USS ENTERPRISE, At Sea (NNS) -- The Combat Direction Center (CDC) aboard aircraft carrier USS Enterprise (CVN 65) participated in a variety of training exercises as part of the carrier's composite training unit exercise (COMPTUEX) while underway in the Atlantic Ocean Jan. 16.
The CDC is responsible for tracking and identifying all surface, air and sub-surface contacts and communicating the acquired information throughout the ship and the strike group.
Computer systems and radars fill the spaces of CDC, and Sailors from many rates work together to gather, process, display and disseminate information.
"From intelligence to navigation, everything runs through CDC," said Chief Operations Specialist James Allen Cowling, the leading chief petty officer of the Operations Intelligence division. "We have things in there that we have to send all the way up to the Pentagon so they can make strategic, big-picture decisions, not only for our forces, but for all forces, based on the information received."
One of the many systems CDC utilizes is the Tactical Data Link system. The "Link" allows all information gathered across the strike group to be shared and updated.
Another important and advanced system that CDC uses is the Global Command and Control System-Maritime (GCCS-M), simply referred to as "geeks."
"GCCS-M is a system that can see the location of ships all over the world and gather input and intelligence," said Operations Specialist 3rd Class Alcides J. Fuentes, a GCCS-M operator in CDC.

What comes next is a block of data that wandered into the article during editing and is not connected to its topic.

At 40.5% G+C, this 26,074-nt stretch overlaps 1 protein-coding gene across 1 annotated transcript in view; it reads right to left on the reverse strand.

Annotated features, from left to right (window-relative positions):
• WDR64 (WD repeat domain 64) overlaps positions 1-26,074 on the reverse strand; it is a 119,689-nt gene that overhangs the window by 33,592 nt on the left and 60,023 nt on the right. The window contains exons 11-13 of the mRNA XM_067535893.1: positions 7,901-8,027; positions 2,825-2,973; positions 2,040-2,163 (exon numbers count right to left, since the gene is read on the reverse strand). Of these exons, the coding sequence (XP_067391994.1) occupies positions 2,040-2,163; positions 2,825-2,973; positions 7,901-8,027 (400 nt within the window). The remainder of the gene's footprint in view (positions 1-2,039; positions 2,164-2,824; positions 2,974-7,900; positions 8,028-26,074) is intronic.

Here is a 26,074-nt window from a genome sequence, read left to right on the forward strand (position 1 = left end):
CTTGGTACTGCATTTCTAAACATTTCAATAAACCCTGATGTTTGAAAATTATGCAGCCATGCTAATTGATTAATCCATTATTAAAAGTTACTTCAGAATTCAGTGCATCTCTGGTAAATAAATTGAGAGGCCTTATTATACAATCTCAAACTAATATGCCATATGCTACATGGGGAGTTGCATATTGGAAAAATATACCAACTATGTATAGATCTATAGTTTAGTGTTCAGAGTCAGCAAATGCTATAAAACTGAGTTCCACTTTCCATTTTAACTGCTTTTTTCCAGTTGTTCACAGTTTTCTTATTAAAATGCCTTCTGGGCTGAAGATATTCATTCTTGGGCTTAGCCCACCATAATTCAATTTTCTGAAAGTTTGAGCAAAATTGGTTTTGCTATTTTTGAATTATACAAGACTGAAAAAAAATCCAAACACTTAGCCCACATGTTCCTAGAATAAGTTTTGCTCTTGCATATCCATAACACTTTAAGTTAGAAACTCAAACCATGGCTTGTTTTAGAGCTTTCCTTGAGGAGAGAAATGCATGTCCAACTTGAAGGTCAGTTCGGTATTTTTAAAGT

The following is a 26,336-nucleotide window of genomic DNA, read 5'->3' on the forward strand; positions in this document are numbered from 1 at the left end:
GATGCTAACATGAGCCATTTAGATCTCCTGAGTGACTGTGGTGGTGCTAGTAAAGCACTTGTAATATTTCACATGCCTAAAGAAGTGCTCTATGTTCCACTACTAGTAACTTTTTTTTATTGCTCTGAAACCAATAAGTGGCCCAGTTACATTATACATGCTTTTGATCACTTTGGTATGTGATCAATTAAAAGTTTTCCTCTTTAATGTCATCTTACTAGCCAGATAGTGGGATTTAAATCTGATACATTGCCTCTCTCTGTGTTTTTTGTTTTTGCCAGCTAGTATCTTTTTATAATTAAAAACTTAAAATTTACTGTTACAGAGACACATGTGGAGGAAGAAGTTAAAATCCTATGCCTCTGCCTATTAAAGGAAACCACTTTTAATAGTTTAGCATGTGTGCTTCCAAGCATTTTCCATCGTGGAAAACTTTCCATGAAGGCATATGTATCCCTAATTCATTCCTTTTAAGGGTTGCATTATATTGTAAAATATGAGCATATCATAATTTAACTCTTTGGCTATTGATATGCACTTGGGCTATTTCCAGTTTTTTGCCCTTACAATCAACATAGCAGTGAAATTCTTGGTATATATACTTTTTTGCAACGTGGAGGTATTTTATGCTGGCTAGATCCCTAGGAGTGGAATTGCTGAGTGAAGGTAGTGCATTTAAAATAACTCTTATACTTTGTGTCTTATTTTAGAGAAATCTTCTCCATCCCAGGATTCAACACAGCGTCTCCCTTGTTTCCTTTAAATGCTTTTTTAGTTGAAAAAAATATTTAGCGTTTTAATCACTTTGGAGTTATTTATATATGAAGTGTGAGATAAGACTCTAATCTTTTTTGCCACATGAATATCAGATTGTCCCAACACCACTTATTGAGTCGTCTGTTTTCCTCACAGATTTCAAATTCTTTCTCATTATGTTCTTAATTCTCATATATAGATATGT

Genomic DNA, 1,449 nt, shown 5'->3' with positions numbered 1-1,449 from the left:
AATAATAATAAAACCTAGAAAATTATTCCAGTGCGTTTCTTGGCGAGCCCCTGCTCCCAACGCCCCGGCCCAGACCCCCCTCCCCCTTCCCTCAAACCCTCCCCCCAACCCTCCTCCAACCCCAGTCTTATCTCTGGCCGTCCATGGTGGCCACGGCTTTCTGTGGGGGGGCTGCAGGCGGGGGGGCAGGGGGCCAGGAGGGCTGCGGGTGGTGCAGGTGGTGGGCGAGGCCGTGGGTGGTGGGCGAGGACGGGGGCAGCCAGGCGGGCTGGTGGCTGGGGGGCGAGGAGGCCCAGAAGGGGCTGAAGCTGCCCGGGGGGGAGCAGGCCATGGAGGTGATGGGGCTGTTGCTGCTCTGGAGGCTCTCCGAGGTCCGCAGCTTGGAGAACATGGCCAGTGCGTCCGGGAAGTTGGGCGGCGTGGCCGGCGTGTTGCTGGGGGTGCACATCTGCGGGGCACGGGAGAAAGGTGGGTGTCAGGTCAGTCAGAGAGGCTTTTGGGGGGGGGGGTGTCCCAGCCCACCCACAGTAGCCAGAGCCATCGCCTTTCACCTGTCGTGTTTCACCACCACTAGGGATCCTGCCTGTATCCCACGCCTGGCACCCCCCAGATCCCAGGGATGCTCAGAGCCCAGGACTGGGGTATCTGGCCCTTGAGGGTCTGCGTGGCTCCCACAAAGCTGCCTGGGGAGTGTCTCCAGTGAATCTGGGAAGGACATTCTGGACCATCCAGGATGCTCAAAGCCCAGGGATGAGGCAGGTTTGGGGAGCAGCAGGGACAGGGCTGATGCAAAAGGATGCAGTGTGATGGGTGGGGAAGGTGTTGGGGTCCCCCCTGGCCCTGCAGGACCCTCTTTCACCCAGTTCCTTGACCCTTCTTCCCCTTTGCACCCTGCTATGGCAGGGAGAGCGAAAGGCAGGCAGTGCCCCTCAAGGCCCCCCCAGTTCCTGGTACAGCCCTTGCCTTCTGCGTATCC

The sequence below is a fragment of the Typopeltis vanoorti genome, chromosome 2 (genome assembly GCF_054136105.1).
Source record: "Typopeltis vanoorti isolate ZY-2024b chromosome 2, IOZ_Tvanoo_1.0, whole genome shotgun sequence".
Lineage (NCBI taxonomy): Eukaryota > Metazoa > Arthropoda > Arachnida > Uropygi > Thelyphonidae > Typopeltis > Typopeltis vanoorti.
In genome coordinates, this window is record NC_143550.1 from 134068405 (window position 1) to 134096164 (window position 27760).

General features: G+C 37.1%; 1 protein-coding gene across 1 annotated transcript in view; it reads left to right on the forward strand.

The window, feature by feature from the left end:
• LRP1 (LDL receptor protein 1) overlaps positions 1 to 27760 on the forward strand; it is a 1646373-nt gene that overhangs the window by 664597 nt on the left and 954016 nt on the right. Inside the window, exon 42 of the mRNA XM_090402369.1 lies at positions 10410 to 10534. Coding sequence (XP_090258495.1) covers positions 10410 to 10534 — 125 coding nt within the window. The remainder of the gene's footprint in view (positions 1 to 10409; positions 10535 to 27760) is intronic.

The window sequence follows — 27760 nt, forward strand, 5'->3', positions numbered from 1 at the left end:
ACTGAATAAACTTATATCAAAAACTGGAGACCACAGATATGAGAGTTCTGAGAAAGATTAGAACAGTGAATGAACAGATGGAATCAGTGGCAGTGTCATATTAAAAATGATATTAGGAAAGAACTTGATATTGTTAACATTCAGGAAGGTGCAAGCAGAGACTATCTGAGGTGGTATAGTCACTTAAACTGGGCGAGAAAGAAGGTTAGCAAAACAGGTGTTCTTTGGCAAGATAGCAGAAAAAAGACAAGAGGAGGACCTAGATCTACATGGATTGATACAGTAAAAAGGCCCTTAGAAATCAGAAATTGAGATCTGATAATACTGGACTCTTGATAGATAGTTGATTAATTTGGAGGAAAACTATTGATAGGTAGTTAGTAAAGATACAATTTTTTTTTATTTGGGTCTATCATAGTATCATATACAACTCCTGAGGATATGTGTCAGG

"Our 'geeks' personnel can see input from other ships around the world, so that helps us track contacts and put our game plan together," said Operations Specialist 1st Class Reginald L. Washington, the leading petty officer of the Operations Intelligence Division.
CDC is important to operations and the work center trains constantly. The training consists of performing numerous surface and air contact drills.
"To train for surface contacts, we often run drills that involve numerous ships coming into the vital area of our strike group," said Washington "We track them with our weapons ready as a precaution, and we have to identify them. If a contact becomes hostile, we take further measures."
"We take control of our vital area," said Operations Specialist 3rd Class Danielle L. Robinson, a "geeks" system operator in CDC. "We can't let unknown contacts sit there. We use surface trackers and automatic identifying systems to identify and label contacts in a timely fashion."
Washington said when training for air contacts, CDC sometimes holds a "detect to engage" exercise, which simulates an actual engagement where an aircraft or missile breaches the ship's security range. CDC then tracks the contact, readies weapons and prepares to launch aircraft or its own defensive weapons.
"When this happens we need to know if it (the aircraft) is a hostile, a neutral, or a friendly before a decision is made to intercept and escort it out of our area," said Washington. "If it has already launched a weapon at us we have countermeasures to take care of that weapon, and we have countermeasures to defeat the aircraft itself."
The tactical action officer stands watch in the CDC and is the only person aboard, except for the commanding officer, with weapons release authority.
"He has defensive weapons release authority," said Washington. "He can make the decision to defend the ship by any means if we are fired upon, so if he needs to fire a weapon to defend the ship we will do that."
CDC has thus far completed all of their training exercises successfully and will continue training throughout COMPTUEX.
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